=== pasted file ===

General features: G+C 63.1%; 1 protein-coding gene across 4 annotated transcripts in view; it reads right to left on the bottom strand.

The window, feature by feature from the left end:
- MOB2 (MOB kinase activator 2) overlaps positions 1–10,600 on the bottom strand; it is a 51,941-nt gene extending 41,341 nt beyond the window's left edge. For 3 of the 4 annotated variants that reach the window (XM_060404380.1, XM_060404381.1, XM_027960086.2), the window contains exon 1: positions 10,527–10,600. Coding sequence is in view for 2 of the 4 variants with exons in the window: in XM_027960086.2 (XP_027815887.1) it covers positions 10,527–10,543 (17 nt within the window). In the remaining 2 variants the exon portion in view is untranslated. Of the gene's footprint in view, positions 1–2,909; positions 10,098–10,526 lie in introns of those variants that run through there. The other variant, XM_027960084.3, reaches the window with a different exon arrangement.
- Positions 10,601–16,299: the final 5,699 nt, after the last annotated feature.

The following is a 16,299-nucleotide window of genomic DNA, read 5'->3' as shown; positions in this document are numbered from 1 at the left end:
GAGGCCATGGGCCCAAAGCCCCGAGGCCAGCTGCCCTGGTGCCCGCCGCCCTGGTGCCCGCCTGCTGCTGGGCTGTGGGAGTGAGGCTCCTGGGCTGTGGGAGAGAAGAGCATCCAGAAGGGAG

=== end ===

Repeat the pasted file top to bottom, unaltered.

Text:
General features: G+C 63.1%; 1 protein-coding gene across 4 annotated transcripts in view; it reads right to left on the bottom strand.

The window, feature by feature from the left end:
- MOB2 (MOB kinase activator 2) overlaps positions 1–10,600 on the bottom strand; it is a 51,941-nt gene extending 41,341 nt beyond the window's left edge. For 3 of the 4 annotated variants that reach the window (XM_060404380.1, XM_060404381.1, XM_027960086.2), the window contains exon 1: positions 10,527–10,600. Coding sequence is in view for 2 of the 4 variants with exons in the window: in XM_027960086.2 (XP_027815887.1) it covers positions 10,527–10,543 (17 nt within the window). In the remaining 2 variants the exon portion in view is untranslated. Of the gene's footprint in view, positions 1–2,909; positions 10,098–10,526 lie in introns of those variants that run through there. The other variant, XM_027960084.3, reaches the window with a different exon arrangement.
- Positions 10,601–16,299: the final 5,699 nt, after the last annotated feature.

The following is a 16,299-nucleotide window of genomic DNA, read 5'->3' as shown; positions in this document are numbered from 1 at the left end:
GAGGCCATGGGCCCAAAGCCCCGAGGCCAGCTGCCCTGGTGCCCGCCGCCCTGGTGCCCGCCTGCTGCTGGGCTGTGGGAGTGAGGCTCCTGGGCTGTGGGAGAGAAGAGCATCCAGAAGGGAG